“My mom called me into her room. I knew something was up when she shut the door for privacy. She was nervous as she talked about menstruation and that in the future, I would get my period. Because we hadn’t talked about anything related to bodies before, I thought bodies were something we shouldn’t talk about. I think we were both relieved when the talk was over. Even though, as a child, we did not talk about many hard things. I know my parents did the best they could. I imagine their parents did not talk with them about these things either. I want my children to get different messages.”
“When I was a teenager, my parents noticed a Lenny Kravitz poster in my room. They told me society wouldn’t accept me being with someone outside my race. We had never talked about race before. I did not ask questions. It wasn’t a discussion, but rather my parents describing the world to me. I imagine they did it because they wanted my life to be as easy as possible. For me, I remember thinking what they were telling me wasn’t right. Even so, looking back now I see episodes of racism my friends of color lived through which at the time I didn’t notice. I now have begun to see the racism that exists in me. I see people, including myself, can be friendly and still be racist. Fortunately, my teenage friend, who is black, has been willing to open the door to conversations we didn’t have back then. I judged my parents and regretted the missed opportunity for awakening for me. It could have opened my eyes. I’m okay acknowledging I am constantly growing and constantly uncomfortable.”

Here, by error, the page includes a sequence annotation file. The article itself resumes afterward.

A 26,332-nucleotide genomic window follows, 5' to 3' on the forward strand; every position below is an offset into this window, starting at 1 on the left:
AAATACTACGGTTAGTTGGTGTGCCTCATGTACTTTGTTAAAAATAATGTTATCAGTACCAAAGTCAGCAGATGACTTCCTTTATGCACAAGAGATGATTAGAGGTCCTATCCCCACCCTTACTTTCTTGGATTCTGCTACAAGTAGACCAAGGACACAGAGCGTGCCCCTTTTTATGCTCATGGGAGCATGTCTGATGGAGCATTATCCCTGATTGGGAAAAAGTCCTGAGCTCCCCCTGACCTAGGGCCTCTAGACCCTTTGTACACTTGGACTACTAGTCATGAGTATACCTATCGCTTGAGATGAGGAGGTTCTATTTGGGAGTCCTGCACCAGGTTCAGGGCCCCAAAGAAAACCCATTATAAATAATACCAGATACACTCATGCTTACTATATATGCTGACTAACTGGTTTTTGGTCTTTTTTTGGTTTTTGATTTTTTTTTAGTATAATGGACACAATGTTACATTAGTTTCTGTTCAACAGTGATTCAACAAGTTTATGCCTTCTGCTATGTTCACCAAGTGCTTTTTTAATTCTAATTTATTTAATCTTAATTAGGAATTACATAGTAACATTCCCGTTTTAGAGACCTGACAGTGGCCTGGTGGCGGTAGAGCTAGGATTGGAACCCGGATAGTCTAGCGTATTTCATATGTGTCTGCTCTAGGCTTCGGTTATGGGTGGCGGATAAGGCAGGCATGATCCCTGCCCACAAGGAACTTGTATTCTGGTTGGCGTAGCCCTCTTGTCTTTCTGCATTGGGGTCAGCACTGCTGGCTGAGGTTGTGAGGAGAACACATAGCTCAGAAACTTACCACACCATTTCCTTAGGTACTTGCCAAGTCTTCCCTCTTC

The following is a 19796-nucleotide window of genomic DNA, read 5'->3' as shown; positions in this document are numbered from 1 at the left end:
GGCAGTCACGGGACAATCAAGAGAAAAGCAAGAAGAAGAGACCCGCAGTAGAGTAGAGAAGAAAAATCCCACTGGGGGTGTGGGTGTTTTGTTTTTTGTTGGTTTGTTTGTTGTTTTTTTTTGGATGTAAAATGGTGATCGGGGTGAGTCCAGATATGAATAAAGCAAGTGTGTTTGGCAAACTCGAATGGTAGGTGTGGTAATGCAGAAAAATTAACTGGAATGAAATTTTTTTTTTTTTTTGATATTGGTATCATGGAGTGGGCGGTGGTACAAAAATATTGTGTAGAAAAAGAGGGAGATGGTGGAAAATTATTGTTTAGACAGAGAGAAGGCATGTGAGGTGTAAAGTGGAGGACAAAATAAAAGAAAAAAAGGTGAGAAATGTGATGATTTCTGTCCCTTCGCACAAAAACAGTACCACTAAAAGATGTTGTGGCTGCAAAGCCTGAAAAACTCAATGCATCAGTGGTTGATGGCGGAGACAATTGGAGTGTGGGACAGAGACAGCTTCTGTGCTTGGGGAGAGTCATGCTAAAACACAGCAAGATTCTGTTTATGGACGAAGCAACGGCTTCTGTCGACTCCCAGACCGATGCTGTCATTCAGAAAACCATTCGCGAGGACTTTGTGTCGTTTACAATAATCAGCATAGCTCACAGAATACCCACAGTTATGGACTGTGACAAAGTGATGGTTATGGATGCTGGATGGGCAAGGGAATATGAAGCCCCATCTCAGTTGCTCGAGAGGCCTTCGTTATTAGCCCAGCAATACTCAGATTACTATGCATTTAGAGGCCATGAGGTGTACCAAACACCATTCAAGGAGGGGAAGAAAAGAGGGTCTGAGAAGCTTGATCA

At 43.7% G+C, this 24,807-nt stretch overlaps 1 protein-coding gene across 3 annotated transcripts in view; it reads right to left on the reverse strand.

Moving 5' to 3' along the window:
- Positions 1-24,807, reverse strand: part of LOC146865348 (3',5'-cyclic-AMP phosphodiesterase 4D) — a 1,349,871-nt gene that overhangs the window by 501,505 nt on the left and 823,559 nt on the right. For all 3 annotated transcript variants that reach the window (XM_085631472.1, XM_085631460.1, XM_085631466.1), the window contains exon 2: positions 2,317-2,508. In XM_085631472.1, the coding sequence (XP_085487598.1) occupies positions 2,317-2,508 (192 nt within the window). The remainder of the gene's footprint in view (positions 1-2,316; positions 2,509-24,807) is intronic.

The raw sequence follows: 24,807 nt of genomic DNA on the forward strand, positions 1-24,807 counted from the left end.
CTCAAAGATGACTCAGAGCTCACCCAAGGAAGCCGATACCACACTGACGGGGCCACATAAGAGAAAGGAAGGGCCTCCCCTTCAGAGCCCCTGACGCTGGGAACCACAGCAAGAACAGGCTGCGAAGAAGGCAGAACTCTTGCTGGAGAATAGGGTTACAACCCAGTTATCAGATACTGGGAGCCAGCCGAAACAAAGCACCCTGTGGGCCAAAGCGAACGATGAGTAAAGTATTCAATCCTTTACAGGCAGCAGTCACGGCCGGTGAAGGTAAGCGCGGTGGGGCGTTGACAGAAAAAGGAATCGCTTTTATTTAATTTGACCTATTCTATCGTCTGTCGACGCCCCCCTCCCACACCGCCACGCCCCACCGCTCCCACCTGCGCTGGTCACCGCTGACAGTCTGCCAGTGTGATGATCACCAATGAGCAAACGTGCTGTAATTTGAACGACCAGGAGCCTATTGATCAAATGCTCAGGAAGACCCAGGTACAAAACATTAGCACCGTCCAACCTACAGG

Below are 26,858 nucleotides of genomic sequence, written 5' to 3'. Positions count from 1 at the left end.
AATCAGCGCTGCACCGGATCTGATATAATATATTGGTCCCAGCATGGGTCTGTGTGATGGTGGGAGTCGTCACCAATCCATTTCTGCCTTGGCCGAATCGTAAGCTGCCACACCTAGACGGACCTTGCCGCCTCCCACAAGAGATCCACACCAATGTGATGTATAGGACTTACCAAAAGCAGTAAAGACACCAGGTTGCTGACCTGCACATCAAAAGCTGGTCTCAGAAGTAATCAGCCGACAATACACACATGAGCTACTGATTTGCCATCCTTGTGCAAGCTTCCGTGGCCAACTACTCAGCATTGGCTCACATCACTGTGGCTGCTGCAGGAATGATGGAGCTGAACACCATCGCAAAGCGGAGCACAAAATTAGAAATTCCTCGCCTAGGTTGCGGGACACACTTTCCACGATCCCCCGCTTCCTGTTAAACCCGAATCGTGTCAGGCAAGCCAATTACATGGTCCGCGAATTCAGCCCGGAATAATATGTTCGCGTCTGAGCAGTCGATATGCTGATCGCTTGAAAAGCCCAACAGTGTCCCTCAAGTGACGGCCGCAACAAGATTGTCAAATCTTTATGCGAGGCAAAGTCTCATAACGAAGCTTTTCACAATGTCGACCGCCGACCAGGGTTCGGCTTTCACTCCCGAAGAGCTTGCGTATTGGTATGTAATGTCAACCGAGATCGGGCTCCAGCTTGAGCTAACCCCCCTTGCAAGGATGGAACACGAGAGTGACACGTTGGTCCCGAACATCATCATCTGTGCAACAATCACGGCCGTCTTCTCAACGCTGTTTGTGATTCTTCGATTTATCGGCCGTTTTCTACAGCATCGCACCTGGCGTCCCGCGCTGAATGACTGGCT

Question 2: What brave conversations have you already had with your children?
“We have talked about Covid-19 quite a few times. We watched the Sesame Street video about the virus. I’d already talked with my kids about grown-ups, so I used that language to talk about the governor being one of the grown-ups in charge of our state. We need to listen to what they are asking us to do to be safe. I’ve also talked about questioning grown-ups who are not doing a good job keeping people safe.”
“We’ve talked about the many ways families can be formed. Some families can look like ours and some may look different. I want my kids to know we don’t judge others. I want all families and people to be treated with respect by my kids.”